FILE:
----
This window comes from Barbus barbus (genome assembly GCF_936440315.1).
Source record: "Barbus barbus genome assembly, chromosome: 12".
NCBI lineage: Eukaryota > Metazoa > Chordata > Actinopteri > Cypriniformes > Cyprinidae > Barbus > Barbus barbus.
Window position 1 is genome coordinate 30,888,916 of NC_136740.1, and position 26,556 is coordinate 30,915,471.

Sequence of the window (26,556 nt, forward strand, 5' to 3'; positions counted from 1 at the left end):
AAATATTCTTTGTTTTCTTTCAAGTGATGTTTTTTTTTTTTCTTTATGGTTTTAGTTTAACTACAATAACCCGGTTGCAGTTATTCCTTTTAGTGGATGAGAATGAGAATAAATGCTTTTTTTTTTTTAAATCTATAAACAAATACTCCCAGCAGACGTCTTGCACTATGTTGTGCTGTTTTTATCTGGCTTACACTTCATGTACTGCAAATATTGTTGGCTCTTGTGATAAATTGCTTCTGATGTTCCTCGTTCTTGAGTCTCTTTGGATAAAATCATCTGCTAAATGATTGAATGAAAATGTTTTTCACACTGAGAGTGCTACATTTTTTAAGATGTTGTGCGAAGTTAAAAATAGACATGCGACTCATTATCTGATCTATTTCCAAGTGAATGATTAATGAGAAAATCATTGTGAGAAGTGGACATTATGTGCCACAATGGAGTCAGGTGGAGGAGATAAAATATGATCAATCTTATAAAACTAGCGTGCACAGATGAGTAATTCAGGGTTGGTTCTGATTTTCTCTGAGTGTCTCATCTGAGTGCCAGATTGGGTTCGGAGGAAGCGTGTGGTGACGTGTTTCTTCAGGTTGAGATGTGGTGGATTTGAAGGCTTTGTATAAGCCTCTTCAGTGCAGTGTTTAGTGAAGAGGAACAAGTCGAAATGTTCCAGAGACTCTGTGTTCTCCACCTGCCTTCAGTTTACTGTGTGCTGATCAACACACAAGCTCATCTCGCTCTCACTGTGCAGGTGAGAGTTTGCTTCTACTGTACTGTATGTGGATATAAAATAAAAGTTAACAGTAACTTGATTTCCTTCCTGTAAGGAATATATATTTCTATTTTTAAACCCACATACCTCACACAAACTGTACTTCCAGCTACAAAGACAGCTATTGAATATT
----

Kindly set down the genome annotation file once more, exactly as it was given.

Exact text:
This window comes from Barbus barbus (genome assembly GCF_936440315.1).
Source record: "Barbus barbus genome assembly, chromosome: 12".
NCBI lineage: Eukaryota > Metazoa > Chordata > Actinopteri > Cypriniformes > Cyprinidae > Barbus > Barbus barbus.
Window position 1 is genome coordinate 30,888,916 of NC_136740.1, and position 26,556 is coordinate 30,915,471.

Sequence of the window (26,556 nt, forward strand, 5' to 3'; positions counted from 1 at the left end):
AAATATTCTTTGTTTTCTTTCAAGTGATGTTTTTTTTTTTTCTTTATGGTTTTAGTTTAACTACAATAACCCGGTTGCAGTTATTCCTTTTAGTGGATGAGAATGAGAATAAATGCTTTTTTTTTTTTAAATCTATAAACAAATACTCCCAGCAGACGTCTTGCACTATGTTGTGCTGTTTTTATCTGGCTTACACTTCATGTACTGCAAATATTGTTGGCTCTTGTGATAAATTGCTTCTGATGTTCCTCGTTCTTGAGTCTCTTTGGATAAAATCATCTGCTAAATGATTGAATGAAAATGTTTTTCACACTGAGAGTGCTACATTTTTTAAGATGTTGTGCGAAGTTAAAAATAGACATGCGACTCATTATCTGATCTATTTCCAAGTGAATGATTAATGAGAAAATCATTGTGAGAAGTGGACATTATGTGCCACAATGGAGTCAGGTGGAGGAGATAAAATATGATCAATCTTATAAAACTAGCGTGCACAGATGAGTAATTCAGGGTTGGTTCTGATTTTCTCTGAGTGTCTCATCTGAGTGCCAGATTGGGTTCGGAGGAAGCGTGTGGTGACGTGTTTCTTCAGGTTGAGATGTGGTGGATTTGAAGGCTTTGTATAAGCCTCTTCAGTGCAGTGTTTAGTGAAGAGGAACAAGTCGAAATGTTCCAGAGACTCTGTGTTCTCCACCTGCCTTCAGTTTACTGTGTGCTGATCAACACACAAGCTCATCTCGCTCTCACTGTGCAGGTGAGAGTTTGCTTCTACTGTACTGTATGTGGATATAAAATAAAAGTTAACAGTAACTTGATTTCCTTCCTGTAAGGAATATATATTTCTATTTTTAAACCCACATACCTCACACAAACTGTACTTCCAGCTACAAAGACAGCTATTGAATATT